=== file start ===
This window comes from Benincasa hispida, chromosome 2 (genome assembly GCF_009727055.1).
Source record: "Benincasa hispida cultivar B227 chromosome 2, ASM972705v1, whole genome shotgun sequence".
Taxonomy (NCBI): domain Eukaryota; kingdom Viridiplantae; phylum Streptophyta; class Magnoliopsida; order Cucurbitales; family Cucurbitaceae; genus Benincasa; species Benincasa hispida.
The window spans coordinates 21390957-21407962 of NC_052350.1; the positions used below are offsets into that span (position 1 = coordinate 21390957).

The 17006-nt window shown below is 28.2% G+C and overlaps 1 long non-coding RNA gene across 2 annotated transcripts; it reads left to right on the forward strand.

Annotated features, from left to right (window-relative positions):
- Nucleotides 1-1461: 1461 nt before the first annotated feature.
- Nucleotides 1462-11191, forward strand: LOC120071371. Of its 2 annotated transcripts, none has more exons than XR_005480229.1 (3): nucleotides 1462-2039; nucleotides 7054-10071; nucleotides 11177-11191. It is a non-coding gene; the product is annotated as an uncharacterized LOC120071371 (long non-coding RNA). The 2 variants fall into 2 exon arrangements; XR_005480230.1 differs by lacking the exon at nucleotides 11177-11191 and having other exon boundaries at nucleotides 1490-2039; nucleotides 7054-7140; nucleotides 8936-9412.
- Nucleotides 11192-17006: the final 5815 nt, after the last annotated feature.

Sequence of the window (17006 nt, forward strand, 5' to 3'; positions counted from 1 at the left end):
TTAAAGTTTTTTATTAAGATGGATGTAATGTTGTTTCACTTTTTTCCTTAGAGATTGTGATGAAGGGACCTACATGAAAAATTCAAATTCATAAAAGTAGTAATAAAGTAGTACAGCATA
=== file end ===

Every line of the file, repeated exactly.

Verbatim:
This window comes from Benincasa hispida, chromosome 2 (genome assembly GCF_009727055.1).
Source record: "Benincasa hispida cultivar B227 chromosome 2, ASM972705v1, whole genome shotgun sequence".
Taxonomy (NCBI): domain Eukaryota; kingdom Viridiplantae; phylum Streptophyta; class Magnoliopsida; order Cucurbitales; family Cucurbitaceae; genus Benincasa; species Benincasa hispida.
The window spans coordinates 21390957-21407962 of NC_052350.1; the positions used below are offsets into that span (position 1 = coordinate 21390957).

The 17006-nt window shown below is 28.2% G+C and overlaps 1 long non-coding RNA gene across 2 annotated transcripts; it reads left to right on the forward strand.

Annotated features, from left to right (window-relative positions):
- Nucleotides 1-1461: 1461 nt before the first annotated feature.
- Nucleotides 1462-11191, forward strand: LOC120071371. Of its 2 annotated transcripts, none has more exons than XR_005480229.1 (3): nucleotides 1462-2039; nucleotides 7054-10071; nucleotides 11177-11191. It is a non-coding gene; the product is annotated as an uncharacterized LOC120071371 (long non-coding RNA). The 2 variants fall into 2 exon arrangements; XR_005480230.1 differs by lacking the exon at nucleotides 11177-11191 and having other exon boundaries at nucleotides 1490-2039; nucleotides 7054-7140; nucleotides 8936-9412.
- Nucleotides 11192-17006: the final 5815 nt, after the last annotated feature.

Sequence of the window (17006 nt, forward strand, 5' to 3'; positions counted from 1 at the left end):
TTAAAGTTTTTTATTAAGATGGATGTAATGTTGTTTCACTTTTTTCCTTAGAGATTGTGATGAAGGGACCTACATGAAAAATTCAAATTCATAAAAGTAGTAATAAAGTAGTACAGCATA